Supporting an addict is a daunting and overwhelming task, no matter who it is and to what they are addicted. The job becomes exponentially more difficult when that person is your spouse.
Not only are you trying to help your partner, but you’re also trying to protect your marriage, children, household, and finances.
It may seem selfish to spend any amount of time and energy on yourself when you have so many other responsibilities, but constantly putting yourself on the back burner can cause burnout and compassion fatigue, which is a state of being cold and distant toward the addicted loved one as well as other people or yourself.
Self-care will make you a better caretaker to your spouse and help you to better serve others who may need you, such as your children or other family members.
Here are 5 ways you can sustain your own health while caring for your addicted spouse.
1. Take Care of Your Body
It’s always important to care for your body, but it’s especially important during times of excessive stress. While supporting your spouse, ensure that you eat a healthy diet, drink plenty of water, get adequate sleep, and spend time exercising and being active.
Avoid substances like tobacco or excessive alcohol, as well as foods and drinks that are high in sugar and caffeine. If you don’t have time to hit the gym, even a ten-minute walk around the block can do wonders for your health.
All these things are imperative for a person’s physical and mental well-being. As the saying goes, you cannot pour from an empty cup. Make sure your body is well nourished in all the possible ways so that you are physically prepared to take on the challenges before you. Plus, eating well and being physically active makes you feel good.
2. Don’t Take on Too Much
Caring for an addicted spouse is a full-time job on its own. If you have kids, you’ll likely be their primary caretaker through your spouse’s recovery. You’re also, by default, responsible for your household, finances, and job.
This is an enormous amount of responsibility for anyone to handle on their own; be careful not to add to your already staggering plate by taking on extra tasks. The company picnic planning committee, the PTA, and the church bake sale will all be fine without you.
Don’t be afraid to say “no” to a new commitment. Allow, or even ask others to step up and help you while you focus on your own family and yourself. Shun any guilt others may try to lay on you; that’s negativity you don’t need.
3. Keep Your Normal Routine
The world of addiction and recovery is a chaotic one. You’re likely dealing with doctor visits, support group meetings, individual or family therapy sessions, and maybe even court dates and hearings. It’s immensely helpful in times of chaos to maintain a sense of normalcy and order wherever possible.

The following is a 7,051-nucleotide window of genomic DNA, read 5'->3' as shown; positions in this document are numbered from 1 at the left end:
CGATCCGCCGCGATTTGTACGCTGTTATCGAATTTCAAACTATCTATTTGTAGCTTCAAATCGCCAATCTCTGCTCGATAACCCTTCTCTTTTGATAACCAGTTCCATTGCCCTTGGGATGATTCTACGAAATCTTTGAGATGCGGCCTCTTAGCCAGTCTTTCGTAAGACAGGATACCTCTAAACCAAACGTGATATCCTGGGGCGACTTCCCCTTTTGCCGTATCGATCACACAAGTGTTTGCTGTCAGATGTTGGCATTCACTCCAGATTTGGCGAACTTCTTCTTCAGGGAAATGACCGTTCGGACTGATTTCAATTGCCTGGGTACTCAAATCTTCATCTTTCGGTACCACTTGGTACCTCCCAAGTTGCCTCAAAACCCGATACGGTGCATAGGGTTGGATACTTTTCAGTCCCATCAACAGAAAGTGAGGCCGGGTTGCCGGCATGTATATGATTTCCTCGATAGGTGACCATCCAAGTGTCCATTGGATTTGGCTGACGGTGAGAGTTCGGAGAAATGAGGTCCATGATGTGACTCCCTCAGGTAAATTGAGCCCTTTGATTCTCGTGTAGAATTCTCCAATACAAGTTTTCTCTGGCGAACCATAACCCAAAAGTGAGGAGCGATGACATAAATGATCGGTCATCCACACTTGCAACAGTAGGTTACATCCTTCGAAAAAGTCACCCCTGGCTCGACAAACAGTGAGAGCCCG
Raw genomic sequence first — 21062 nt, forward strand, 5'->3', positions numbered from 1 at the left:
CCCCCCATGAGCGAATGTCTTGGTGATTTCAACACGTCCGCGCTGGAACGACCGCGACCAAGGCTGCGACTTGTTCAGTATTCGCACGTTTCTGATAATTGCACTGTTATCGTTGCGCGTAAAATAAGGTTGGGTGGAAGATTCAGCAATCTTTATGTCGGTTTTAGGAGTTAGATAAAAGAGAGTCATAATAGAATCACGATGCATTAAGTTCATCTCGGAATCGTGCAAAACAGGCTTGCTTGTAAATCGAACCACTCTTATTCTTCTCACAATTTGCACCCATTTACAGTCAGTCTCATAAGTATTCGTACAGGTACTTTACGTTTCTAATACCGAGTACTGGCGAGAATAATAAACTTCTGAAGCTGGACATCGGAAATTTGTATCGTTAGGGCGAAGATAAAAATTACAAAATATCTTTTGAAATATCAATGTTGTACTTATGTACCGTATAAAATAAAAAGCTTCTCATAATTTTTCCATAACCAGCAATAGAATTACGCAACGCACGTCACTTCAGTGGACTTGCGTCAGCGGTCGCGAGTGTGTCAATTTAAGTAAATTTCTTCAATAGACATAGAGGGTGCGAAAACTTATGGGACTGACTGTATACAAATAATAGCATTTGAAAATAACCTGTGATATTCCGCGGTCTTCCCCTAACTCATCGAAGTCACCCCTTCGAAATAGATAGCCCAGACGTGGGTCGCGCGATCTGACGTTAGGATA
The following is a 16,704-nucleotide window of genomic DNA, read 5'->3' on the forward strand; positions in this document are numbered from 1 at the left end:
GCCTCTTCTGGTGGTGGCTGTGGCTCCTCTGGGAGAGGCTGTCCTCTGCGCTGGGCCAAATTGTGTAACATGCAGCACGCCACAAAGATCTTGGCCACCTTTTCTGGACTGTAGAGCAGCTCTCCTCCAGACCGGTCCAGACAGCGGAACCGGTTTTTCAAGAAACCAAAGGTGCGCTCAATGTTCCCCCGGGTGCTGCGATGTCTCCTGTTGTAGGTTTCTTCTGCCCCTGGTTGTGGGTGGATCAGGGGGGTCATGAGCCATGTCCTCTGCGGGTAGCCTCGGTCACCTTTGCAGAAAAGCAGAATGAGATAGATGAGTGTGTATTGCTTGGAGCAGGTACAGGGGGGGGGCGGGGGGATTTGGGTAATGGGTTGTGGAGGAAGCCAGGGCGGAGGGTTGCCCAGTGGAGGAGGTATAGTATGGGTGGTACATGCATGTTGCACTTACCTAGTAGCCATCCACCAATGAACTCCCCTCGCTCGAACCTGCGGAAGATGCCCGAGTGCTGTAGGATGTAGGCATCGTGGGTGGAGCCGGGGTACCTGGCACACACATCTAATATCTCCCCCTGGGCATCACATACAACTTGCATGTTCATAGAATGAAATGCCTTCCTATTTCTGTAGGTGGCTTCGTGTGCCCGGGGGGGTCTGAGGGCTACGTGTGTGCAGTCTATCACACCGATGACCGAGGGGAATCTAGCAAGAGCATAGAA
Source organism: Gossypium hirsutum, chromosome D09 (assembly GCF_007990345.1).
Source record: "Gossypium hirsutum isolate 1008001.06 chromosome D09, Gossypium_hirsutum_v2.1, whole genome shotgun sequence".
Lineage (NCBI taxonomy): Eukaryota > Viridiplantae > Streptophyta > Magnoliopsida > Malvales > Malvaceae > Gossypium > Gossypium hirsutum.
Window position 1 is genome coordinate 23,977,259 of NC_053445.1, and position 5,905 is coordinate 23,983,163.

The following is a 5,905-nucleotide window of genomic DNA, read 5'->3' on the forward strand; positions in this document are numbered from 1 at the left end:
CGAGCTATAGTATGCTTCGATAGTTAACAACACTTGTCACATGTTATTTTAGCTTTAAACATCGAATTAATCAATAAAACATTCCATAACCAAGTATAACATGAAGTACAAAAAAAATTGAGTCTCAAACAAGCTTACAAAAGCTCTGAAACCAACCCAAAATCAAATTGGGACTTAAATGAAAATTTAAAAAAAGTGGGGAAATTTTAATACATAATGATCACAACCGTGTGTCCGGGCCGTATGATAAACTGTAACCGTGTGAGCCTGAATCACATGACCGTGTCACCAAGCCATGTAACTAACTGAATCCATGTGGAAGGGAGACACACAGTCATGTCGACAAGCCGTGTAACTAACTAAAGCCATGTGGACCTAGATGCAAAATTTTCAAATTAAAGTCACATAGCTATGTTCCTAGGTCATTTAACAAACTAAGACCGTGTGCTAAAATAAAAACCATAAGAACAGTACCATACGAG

Keep your kids involved in their normal classes and extracurricular activities. Use the same days for errands, play dates, and standing appointments. Have the family wake up, eat meals together, and go to bed at the normal time, even if your partner isn’t present or doesn’t join in the routine.
While these things may seem insignificant, these little snippets of routine in an otherwise messy time will help you and your family cope with caring for your loved one and give you, the spouse, a sense of control in your life.
4. Manage Your Stress
Supporting a spouse with an addiction can easily send your own stress levels sky-high. Not only is it unhealthy to sustain high levels of stress over long periods of time, but you cannot be an effective caregiver to your spouse in this state.
Make it a priority to find an outlet for your stress; yoga and meditation are popular choices of stress relief. You may also find solace in running, journaling, tai chi, reading, or listening to relaxing music. There are a variety of activities available to you; make the time for what works for you. Schedule a weekly massage if you have to.
Try to avoid inactive ways of relieving stress, such as watching tv or playing video games, as these methods can actually have the opposite effect on your mental health. Caring for your spouse and family during this time is likely one of the most difficult situations you will ever navigate, and you deserve to take time to relax and recover.
A life of caring for an addicted loved one can be a very lonely one. You may feel you don’t have the time for outside relationships; you might feel selfish in spending time with friends, or you may even feel embarrassed or ashamed of your family’s current situation. Fight the temptation to succumb to the isolation. Try to have regular chats and visits with friends.
Meet a friend for coffee, have lunch with a coworker, strike up a conversation with the cashier at the grocery store. Do whatever it takes to maintain a sense of self and identity outside of “caregiver.” By doing so, not only do you boost your own emotional health, but you will become a better caregiver by decreasing the risk of burnout.
Don’t Underestimate Your Worth
When you’re married to an addict and trying to support him or her through recovery, it’s easy to convince yourself that your care isn’t as important as your spouse’s. On the contrary, you are extremely important and worth every bit of self-love and care you can find for yourself.
If you explore these ideas and strategies for self-care and you find yourself thinking you aren’t worth it, consider seeking professional help in the form of a therapist or a support group for families of addicts, such as Al-anon. No matter how isolated you feel, remember that you’re not alone and you don’t have to walk this difficult path by yourself.
You have already proven your strength and your worth just by stepping up to the task of caring for an addict. You are a hero, and you should treat yourself as such.